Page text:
Fake Carts Are Everywhere: How to Protect Yourself

Fake Carts

One of the greatest benefits of buying vape carts from Hamilton Devices is that product authenticity is always guaranteed. We are one of the largest vape wholesalers and retailers in the United States, and our close relationship with top hardware manufacturers such as CCELL® ensures that we always have large quantities of cartridges and vape batteries available. Buying and filing your own cartridges is always the safest way to vape because when you’re the one filling your carts, you know exactly what’s in them.

Some people prefer the convenience of pre-filled carts, though – and if you fall into that category, safety is a major concern for you because fake carts are much more common than you might realize. They’re also extremely dangerous – so in this guide, we’re going to provide some information that can help. How common are fake carts, and why are they dangerous? Most importantly, how can you tell if a cart is fake? You’re about to learn the answers to those questions.

How Common Are Fake Carts?

Fake Vape Carts

To understand what a serious problem fake vape carts really are, all that you need to do is look at the news. You’ll see that police seizures of fake carts are actually surprisingly common. Here are just a few news reports that can help to illustrate the true scope of this problem.

  • In 2019, police in Minnesota seized nearly 77,000 fake vape carts with a value of almost $4 million. The police believed that the cartridges were produced somewhere outside the state. This is perhaps the largest seizure of fake carts to date. (Report)
  • In 2019, police in Wisconsin charged two brothers with running an operation that produced up to 5,000 fake vape carts per day. (Report)
  • In 2019, police in Wisconsin raided a home and seized more than 10,000 fake carts. (Report)
  • In 2022, police in Georgia seized 900 fake vapes containing THC oil. The vapes had an estimated value of $30,000. (Report)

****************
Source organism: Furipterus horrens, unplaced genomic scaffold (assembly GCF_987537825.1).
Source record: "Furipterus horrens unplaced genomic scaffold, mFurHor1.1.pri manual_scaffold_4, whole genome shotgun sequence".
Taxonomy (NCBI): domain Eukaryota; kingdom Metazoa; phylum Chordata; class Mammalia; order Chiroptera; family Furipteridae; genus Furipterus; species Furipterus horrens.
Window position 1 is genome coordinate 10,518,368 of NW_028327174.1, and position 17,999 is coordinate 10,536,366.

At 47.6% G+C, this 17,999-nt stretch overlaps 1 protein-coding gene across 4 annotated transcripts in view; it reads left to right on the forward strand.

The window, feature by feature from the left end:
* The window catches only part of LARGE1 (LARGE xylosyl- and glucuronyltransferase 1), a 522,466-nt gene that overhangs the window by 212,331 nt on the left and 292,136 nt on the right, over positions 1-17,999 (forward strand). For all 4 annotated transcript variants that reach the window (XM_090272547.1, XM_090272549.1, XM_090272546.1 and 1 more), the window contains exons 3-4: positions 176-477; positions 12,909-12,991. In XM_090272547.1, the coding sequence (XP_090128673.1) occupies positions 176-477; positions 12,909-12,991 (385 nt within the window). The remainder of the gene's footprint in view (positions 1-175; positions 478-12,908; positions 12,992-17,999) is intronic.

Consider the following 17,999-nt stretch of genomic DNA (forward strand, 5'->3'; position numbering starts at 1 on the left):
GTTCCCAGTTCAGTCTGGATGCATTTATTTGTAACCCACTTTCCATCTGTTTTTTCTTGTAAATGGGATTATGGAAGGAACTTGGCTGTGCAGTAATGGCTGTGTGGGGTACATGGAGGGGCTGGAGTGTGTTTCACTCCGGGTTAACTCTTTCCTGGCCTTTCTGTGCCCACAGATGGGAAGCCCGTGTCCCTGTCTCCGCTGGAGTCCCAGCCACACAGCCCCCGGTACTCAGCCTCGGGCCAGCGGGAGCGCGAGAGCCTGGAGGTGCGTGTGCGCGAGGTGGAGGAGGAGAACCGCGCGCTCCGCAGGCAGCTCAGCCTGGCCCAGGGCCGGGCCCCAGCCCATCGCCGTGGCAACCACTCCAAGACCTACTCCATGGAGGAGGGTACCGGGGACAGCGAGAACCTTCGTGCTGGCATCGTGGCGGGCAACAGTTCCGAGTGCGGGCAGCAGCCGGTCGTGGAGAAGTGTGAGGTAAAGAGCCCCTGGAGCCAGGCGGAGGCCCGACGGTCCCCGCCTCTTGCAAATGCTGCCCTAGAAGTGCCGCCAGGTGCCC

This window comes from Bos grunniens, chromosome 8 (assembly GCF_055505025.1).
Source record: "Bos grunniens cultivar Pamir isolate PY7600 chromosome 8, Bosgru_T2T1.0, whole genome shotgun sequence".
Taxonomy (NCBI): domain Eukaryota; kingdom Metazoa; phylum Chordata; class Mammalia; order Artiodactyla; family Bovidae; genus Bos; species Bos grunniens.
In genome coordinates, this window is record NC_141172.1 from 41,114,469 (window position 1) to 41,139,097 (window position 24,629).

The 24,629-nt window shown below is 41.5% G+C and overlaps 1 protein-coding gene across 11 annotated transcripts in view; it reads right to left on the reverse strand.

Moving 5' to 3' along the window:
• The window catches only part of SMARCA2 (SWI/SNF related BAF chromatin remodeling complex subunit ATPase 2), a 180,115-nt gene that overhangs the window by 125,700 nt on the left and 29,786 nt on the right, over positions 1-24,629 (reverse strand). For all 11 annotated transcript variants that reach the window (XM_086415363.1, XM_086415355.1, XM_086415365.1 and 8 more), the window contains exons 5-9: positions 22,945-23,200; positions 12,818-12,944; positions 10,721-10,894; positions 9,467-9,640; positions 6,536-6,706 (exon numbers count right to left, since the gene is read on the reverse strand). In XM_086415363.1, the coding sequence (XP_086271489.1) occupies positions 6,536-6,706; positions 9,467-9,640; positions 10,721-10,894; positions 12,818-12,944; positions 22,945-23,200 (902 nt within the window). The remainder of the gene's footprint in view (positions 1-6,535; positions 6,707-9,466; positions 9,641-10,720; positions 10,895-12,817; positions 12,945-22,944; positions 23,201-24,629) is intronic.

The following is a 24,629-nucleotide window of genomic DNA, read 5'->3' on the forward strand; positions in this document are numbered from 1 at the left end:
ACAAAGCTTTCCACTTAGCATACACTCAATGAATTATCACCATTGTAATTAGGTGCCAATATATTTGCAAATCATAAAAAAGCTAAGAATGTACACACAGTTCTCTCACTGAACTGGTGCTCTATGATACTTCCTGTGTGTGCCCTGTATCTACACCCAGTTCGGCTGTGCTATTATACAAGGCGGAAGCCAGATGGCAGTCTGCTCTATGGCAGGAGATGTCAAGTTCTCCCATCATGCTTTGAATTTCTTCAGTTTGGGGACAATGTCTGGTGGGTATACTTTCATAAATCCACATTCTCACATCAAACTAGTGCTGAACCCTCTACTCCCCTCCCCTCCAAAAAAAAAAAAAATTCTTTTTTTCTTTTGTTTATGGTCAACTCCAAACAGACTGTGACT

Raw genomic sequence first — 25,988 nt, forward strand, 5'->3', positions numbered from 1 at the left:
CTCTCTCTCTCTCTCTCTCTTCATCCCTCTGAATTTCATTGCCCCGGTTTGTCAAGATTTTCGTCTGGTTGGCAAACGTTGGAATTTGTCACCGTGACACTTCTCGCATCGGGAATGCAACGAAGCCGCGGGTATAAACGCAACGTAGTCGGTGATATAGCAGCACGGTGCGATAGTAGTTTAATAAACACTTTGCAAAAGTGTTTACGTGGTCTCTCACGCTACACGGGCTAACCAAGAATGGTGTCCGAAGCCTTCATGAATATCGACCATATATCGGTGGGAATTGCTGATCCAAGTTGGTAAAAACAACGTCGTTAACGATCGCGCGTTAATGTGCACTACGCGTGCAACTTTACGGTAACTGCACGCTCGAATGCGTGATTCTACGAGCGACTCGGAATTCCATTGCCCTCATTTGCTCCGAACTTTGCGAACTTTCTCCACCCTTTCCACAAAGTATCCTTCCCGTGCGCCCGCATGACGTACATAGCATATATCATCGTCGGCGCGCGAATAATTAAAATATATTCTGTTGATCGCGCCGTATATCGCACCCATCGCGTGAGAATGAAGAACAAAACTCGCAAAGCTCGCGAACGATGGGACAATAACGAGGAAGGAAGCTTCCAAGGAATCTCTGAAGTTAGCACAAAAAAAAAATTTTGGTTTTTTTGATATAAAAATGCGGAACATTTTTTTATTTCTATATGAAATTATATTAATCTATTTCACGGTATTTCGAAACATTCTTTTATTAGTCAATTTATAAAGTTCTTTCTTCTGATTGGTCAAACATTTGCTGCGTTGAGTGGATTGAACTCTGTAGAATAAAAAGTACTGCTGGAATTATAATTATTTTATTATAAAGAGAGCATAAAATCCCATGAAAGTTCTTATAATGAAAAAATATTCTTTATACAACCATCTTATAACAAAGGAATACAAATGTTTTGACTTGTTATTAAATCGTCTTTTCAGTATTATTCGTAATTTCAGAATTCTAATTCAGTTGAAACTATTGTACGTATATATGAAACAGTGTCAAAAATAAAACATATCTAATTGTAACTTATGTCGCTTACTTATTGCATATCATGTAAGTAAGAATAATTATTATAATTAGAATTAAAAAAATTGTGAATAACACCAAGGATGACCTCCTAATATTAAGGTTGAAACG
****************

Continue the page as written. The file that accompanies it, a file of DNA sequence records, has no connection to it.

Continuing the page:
• In 2019, police in Georgia seized 2,370 fake vape carts with packaging intended to resemble a legal brand based in California. (Report)
  • In 2022, police in Florida seized more than 3,000 fake carts during a traffic stop. (Report)

As these reports clearly illustrate, many thousands of fake vape carts are produced every day and can end up almost anywhere. As a consumer, you need to spend your money extremely carefully if you don’t want to be duped into buying a counterfeit product.

Why Are Fake Carts So Common?

Fake vape carts are common because the vape oils with which carts are filled are extremely expensive. The oil costs much more than the hardware – and for any company that makes pre-filled carts, it’s the biggest expense by far.

In states that have regulated dispensary programs, the need to have well-documented provenance for the crops used to produce the oils – and to perform thorough lab testing on the oils after they’re produced – further add to the expense. Those costs are passed on to consumers, so many people turn to the black market instead. Even vape oils that are federally legal and available almost everywhere are costly, though, and that encourages unscrupulous sellers to cut corners and create knockoff products that they can sell cheaply while still maintaining high profit margins.